The WooCommerce plugin is free from WordPress. For small businesses on a budget, this provides you with all the functionality you need to get your eCommerce store up and running at low-cost. However, if you want to add more functionality, you’ll need a handful of plugins, which cost around $49/£35 each.
On top of that, there is a £70 fee for an SSL certificate and web hosting costs together with domain registration fees. Some web hosts offer SSL certificates and domains for free as an incentive for customers to sign up. Realistically, you can set up a fully-functional eCommerce website with WooCommerce for under £1000 if you do it all yourself.
WooCommerce Monthly Costs
WooCommerce is a free plugin which reduces your monthly running costs. Basic eCommerce sites can be as little as £15 a month for the first year if all you need is web hosting. Monthly costs, therefore, depend on your hosting package and could ultimately, be as high as £350 a month if you use a dedicated server.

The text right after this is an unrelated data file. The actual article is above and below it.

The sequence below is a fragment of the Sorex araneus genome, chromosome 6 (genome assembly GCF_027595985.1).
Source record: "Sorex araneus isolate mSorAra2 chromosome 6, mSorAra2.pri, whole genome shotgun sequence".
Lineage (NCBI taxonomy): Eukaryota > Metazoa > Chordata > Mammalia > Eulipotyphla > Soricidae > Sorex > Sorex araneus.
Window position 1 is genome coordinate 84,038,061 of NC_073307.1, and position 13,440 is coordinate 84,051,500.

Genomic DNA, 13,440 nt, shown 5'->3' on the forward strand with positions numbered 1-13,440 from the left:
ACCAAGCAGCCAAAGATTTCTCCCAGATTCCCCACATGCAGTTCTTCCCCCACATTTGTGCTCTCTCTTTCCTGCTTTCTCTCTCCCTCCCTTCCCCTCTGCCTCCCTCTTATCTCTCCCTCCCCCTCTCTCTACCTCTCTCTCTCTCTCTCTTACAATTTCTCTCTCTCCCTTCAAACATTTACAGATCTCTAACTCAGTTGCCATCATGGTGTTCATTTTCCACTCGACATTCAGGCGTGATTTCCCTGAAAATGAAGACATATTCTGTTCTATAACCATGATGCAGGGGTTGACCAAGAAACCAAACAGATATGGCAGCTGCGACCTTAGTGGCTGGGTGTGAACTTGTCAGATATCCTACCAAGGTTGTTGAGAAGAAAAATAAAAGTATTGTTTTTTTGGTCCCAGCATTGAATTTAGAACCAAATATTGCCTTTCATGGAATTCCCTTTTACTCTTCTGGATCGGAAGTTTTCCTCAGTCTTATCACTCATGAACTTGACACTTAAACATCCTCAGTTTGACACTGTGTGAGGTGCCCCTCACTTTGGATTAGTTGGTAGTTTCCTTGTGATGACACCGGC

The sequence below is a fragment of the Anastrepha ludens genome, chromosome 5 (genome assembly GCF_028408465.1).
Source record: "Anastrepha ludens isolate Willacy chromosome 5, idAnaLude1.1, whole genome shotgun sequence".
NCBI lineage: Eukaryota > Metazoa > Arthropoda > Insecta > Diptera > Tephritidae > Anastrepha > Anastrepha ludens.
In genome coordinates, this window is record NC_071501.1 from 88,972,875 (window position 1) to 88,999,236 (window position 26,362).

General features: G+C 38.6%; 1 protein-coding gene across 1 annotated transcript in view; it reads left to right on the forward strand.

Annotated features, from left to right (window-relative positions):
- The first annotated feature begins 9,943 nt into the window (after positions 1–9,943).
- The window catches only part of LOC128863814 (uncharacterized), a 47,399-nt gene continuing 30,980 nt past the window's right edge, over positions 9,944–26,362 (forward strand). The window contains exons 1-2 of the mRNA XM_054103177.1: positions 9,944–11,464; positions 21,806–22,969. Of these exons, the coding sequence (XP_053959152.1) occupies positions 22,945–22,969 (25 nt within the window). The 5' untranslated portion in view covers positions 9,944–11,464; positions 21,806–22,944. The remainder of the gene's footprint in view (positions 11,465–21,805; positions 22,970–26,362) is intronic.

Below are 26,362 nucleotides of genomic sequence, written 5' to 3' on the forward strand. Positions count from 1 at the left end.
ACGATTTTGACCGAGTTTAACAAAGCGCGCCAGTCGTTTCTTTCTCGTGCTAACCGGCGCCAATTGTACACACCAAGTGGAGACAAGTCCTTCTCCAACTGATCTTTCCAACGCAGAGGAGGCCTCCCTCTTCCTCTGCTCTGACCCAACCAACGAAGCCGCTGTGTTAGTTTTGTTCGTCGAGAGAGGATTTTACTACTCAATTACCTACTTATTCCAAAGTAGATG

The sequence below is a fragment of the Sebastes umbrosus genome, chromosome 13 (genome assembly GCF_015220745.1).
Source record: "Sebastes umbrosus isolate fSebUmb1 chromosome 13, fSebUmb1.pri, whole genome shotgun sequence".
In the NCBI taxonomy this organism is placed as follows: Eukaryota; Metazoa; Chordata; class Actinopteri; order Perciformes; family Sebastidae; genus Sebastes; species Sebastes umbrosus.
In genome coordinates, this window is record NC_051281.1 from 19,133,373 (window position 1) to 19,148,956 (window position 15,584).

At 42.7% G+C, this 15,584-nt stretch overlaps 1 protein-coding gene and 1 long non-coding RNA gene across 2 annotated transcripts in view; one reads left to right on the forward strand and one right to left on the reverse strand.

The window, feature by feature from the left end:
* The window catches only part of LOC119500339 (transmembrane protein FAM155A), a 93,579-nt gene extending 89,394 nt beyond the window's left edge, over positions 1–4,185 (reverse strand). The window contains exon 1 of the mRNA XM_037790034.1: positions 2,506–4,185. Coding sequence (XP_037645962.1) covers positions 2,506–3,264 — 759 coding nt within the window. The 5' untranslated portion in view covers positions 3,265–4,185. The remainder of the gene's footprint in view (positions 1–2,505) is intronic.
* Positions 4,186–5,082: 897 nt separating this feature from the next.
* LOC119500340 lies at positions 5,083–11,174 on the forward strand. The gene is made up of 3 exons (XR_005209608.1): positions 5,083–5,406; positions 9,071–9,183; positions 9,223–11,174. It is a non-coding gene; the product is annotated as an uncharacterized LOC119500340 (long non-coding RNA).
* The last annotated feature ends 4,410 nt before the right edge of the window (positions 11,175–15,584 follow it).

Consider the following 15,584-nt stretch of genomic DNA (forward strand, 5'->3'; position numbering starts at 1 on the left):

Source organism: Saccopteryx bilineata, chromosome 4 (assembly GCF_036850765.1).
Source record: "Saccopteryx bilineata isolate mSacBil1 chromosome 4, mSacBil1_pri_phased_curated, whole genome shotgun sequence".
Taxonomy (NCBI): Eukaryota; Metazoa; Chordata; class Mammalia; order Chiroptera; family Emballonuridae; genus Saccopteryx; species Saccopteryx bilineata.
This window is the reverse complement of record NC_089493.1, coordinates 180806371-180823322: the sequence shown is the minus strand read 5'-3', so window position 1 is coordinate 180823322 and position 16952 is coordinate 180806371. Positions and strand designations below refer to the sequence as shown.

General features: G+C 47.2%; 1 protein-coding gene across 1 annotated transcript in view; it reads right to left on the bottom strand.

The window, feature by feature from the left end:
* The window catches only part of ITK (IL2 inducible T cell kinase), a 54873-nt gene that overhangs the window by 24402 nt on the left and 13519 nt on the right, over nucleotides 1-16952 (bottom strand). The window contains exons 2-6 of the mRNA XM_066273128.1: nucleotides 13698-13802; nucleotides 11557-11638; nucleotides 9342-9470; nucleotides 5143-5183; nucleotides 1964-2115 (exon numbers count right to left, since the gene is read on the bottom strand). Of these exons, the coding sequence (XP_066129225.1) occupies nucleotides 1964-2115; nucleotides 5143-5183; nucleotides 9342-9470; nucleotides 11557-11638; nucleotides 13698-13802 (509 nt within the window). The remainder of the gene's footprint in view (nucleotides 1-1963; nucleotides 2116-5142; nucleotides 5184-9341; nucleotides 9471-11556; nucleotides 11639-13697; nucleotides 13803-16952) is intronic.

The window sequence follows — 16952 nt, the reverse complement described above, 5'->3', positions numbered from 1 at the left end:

WooCommerce Hosting Options
WordPress, and thus WooCommerce, require third-party hosts. Hosting plans are well represented across the board and for the most part are reasonably priced. You can get premium hosting plans for as little as £200 a year with unlimited bandwidth. The cost of WooCommerce really depends on how much you develop the platform from the standard install.
WooCommerce Set-up Skills
Setting up WooCommerce is as easy as installing a plugin into the backend of your WordPress website. Okay, there are other more technical functions to perform such as setting up buy buttons and syncing them with payment gateways, but if you are already familiar with WordPress, this is not too difficult to do.